The Pros and Cons of Mediation for Divorce or Paternity Cases

We receive many calls from people, perhaps like yourself, who want to know whether mediation would be right for their divorce or child custody/support case. Mediation can be successful under the right circumstances, typically, where the parties are friendly and open with each other and are in agreement as to how to handle all or nearly all issues. However, in many cases mediation simply will not work. Trying to force it will only cause delay, aggravation, and wasted funds. In those cases, it is often better for each party to retain his or her own counsel in which each attorney represents their client, guiding the process along to a completion.

Mediation is, in essence, where both parties jointly retain and pay one attorney to oversee the entire case from start to finish. That party will explain the process, explain the applicable law, provide all needed forms and documents for the parties to sign and serve to each other, file them, and assist the parties in resolving all issues (child custody, child support, spousal support, division of assets and debts, etc.). That attorney will also oversee the drafting of a final Stipulated Judgment and all required forms to resolve all issues once and for all.

The following are the pros and cons of mediation to help you determine whether it is right for you.

Pros of Mediation:
  1. There is no mystery involved when both parties are present for the discussions. Both sides know exactly what is being discussed.
  2. In the right situation, mediation can be the least expensive option. This is due to the fact that there is only one attorney involved for most of the process and costly litigation is avoided.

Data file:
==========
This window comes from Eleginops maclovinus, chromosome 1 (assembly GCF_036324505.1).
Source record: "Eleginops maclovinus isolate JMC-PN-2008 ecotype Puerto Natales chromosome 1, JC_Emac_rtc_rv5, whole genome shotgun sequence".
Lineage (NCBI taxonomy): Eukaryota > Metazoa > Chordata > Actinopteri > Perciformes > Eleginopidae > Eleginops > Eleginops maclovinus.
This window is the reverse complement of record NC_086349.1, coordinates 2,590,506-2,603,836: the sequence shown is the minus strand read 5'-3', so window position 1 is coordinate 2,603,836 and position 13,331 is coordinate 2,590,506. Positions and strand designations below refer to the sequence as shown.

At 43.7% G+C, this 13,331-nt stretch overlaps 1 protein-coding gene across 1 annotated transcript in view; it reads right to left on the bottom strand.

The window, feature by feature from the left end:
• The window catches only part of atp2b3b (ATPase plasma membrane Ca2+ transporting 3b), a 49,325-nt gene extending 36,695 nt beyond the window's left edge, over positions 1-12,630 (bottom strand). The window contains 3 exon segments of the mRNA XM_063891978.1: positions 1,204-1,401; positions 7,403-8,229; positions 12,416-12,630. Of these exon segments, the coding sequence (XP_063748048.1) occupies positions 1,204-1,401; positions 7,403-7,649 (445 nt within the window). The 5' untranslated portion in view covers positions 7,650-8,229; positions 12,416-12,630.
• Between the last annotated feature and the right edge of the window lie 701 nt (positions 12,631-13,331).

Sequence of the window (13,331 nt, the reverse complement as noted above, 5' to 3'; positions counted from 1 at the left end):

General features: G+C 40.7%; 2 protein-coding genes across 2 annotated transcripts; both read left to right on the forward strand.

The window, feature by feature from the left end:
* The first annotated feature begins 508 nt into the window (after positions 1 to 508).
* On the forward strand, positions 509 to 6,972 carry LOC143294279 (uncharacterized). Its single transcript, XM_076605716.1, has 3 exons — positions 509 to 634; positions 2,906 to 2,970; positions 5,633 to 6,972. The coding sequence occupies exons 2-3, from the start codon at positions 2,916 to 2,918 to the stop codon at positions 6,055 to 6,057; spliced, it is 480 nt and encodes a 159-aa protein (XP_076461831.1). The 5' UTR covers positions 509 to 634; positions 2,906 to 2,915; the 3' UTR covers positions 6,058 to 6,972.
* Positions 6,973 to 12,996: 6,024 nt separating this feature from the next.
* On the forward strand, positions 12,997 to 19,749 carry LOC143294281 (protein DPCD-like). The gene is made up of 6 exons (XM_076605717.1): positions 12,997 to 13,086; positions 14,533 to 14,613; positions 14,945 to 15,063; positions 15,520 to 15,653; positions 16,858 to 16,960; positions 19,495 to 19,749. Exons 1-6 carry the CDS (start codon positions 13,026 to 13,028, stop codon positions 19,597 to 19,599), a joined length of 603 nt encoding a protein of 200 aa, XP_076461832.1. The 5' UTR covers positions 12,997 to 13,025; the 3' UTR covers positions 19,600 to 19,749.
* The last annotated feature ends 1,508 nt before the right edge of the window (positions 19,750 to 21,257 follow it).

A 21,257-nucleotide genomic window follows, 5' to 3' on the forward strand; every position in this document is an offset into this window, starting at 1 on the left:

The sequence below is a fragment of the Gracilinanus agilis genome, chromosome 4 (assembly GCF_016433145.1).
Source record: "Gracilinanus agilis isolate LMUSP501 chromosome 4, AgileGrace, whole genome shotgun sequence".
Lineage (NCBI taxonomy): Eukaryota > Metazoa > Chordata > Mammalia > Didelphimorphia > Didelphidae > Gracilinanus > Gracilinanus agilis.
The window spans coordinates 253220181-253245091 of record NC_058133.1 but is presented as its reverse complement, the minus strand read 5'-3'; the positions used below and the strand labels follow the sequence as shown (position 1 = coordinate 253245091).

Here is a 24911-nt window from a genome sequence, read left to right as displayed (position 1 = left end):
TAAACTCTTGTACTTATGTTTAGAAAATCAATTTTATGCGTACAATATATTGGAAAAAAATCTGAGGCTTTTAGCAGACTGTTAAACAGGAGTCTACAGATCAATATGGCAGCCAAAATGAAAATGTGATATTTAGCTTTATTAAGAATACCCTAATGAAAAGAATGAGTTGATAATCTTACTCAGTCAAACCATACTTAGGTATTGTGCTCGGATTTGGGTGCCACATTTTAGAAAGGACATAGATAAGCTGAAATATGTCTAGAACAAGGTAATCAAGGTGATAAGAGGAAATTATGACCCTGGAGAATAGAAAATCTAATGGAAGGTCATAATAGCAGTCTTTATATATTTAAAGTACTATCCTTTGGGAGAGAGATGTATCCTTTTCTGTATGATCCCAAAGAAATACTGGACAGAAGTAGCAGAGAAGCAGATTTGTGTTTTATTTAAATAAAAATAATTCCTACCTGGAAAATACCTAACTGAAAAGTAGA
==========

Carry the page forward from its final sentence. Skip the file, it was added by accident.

Note: After the settlement agreement is drafted and agreed upon, both parties are recommended to have a short consultation with their own independent attorney who will sign off on the agreement. This ensures there is no misunderstanding and makes the agreement more enforceable.
  3. Where the parties are agreeable on all or nearly all issues, the process can be sped along.
  4. Mediation can promote good communication and continued good relations between the parties, which is particularly important where children are involved.
Cons of Mediation:
  1. Both parties jointly retain the attorney handling the mediation. Thus, he/she cannot be one party’s advocate over the other e.g., advising one party how to get an advantage over the other or whether the party should not take a deal that is being offered. The attorney can only explain what the law generally is as it pertains to any particular issue. The mediating attorney must remain neutral.
  2. Either party can decide at any time that he/she no longer wants to proceed with the mediation for any reason. If that happens, the attorney that the parties had used in the mediation will not be able to represent either party any longer. Thus, both parties will need to find (and pay) entirely new attorneys. To an extent, they will have to start over.
  3. Cases involving complex property issues, large estates, disputes over child custody and/or decision making, have a history of abuse or domestic violence, or where one or more of the parties is highly emotional over the break up, are usually unsuccessful in a mediation setting. The same is true where one of the parties is against moving forward with the case in the first place and wants to stay together.

It is important to note that many of the pros of mediation, such as keeping costs and animosity to a minimum, can be accomplished via a traditional divorce or paternity case if the parties and counsel are committed to remaining cordial and reasonable. In this situation, in lieu of sharing one attorney as a mediator, one or both parties can elect to retain their own counsel to attempt to negotiate an expedient settlement and draft the necessary court documents.